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Last Updated: Tuesday, 4 April 2006, 18:44 GMT 19:44 UK
Fresh job law protests in France
Protests in Nice
Protesters are hoping for a repeat of last week's rallies
Hundreds of thousands of people across France have been taking part in the latest protests against a new youth employment law.

Unions and student groups were hoping to repeat last week's rallies, when more than one million people marched nationwide against the legislation.

There were some scuffles between protestors and police in Paris, which saw violence during previous rallies.

The law making it easy to hire and fire young people came into force on Sunday.

But the government has asked French employers not to apply it until amendments are made.

Tuesday saw Prime Minister Dominique de Villepin insist that the new law was necessary to tackle high youth unemployment.

"The government will not give up," he said. "It will not associate itself with those in the country who want to remain stagnant."


More than 200 rallies were planned for Tuesday - the fifth day of protests across France in two months.

Contrat Premiere Embauche (CPE): A new work contract for under-26s allowing a two-year trial period
In that period, employers can end a contract without explanation
After two years, the CPE reverts to a standard full-time contract
Became law on 2 April, but amendments are expected - employers are being asked not to apply it yet

A spokesman for trade union CGT said that 3.1 million people had turned out nationwide, but police put the figure at just over one million.

Large demonstrations have been taking place in regional centres such as Marseille in the south, and Bordeaux and Nantes in the west.

Organisers said the main rally in Paris, which started on Tuesday afternoon, attracted some 700,000 demonstrators, while the police said the figure was 84,000.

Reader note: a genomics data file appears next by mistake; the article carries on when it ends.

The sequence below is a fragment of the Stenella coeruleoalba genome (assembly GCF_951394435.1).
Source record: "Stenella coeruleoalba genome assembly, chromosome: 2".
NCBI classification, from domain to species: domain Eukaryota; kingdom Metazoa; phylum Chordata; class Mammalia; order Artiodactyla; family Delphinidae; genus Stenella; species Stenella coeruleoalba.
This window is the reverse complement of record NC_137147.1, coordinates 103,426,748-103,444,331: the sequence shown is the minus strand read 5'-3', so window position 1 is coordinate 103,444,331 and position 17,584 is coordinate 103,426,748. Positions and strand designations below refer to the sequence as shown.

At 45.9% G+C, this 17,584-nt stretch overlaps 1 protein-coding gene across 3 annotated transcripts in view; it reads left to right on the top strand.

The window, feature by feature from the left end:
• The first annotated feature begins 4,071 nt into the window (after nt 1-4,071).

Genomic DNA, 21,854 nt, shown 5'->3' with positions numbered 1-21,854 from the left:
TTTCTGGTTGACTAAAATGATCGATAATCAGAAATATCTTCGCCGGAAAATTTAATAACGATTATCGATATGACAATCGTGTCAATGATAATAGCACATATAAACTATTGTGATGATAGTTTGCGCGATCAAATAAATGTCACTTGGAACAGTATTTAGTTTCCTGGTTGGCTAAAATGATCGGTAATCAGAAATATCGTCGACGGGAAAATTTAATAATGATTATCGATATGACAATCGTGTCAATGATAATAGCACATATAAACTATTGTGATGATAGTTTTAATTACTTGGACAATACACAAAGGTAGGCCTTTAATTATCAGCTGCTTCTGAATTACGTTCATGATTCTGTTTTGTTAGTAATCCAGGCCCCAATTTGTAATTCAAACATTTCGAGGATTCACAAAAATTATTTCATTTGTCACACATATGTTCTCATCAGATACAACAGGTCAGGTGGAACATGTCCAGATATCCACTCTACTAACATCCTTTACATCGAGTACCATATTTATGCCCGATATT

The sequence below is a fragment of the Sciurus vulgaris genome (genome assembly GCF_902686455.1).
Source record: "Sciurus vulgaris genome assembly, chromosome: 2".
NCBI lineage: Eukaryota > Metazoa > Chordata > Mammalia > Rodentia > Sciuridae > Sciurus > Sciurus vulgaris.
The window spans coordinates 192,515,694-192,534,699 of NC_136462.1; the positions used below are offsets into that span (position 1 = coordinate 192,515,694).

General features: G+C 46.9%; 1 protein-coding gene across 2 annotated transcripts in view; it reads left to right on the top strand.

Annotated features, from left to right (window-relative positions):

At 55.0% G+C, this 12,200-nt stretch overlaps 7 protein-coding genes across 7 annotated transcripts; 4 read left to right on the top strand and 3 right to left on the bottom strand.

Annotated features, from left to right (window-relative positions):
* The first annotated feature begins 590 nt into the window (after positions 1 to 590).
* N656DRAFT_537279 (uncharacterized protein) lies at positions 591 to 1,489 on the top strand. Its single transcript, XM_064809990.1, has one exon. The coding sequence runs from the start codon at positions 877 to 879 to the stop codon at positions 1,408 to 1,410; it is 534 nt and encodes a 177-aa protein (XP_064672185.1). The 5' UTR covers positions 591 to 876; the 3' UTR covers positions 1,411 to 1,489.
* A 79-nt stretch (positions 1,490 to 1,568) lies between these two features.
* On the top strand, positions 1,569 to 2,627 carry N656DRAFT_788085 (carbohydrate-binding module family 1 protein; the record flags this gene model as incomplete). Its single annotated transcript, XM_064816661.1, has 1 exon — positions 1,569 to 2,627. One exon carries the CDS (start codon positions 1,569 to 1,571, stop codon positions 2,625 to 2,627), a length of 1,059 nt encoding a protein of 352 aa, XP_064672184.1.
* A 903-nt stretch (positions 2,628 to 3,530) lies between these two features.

Scuffles broke out towards the end of the rally, with some protesters throwing rocks and bottles at riot police in the Place d'Italie in the south.

Police said nine people were slightly injured in the mostly peaceful march.

Transport is being affected nationwide, although the impact appears weaker than a similar strike a week ago:

  • Civil aviation authorities report some delays at French airports and some internal flights are cancelled

  • Two-thirds of high-speed inter-city rail links are operating normally

  • The Paris metro is operating almost normally and so are buses

Some schools have also closed in response to the unions' call for a general strike.

Truce in sight?

Bernard Thibault, head of trade union CGT, said the action was aimed at getting the law withdrawn as it was now legally in force.

This law gives you a job, now it's up to you to keep it
Trinh, Paris, France

President Jacques Chirac's conservative party, the Union for a Popular Movement (UMP), has signalled further possible climbdowns on the measure.

"We'll be ready as of tomorrow [Wednesday] to receive the unions, to listen to them. There won't be any limits to the talks," UMP parliamentary chief Bernard Accoyer said.

On Friday, President Chirac pledged to shorten from two years to one the period in which young people could be fired, and said employers would need to give a reason for dismissal.

But trade unions say the proposed amendments are unacceptable.

Political rivalry

French newspapers say Interior Minister Nicolas Sarkozy has effectively taken over from Mr de Villepin in the search for a solution.

The two men are tipped as rivals as right-wing candidates to succeed President Chirac in the 2007 presidential election.

Mr de Villepin's poll ratings for his handling of the economy have slumped to the lowest level since he took office nearly a year ago, in a survey released on Tuesday.

Mr de Villepin's government says the law will help tackle high levels of youth unemployment - currently running at more than 20%.

The mood is subdued at the demonstrations

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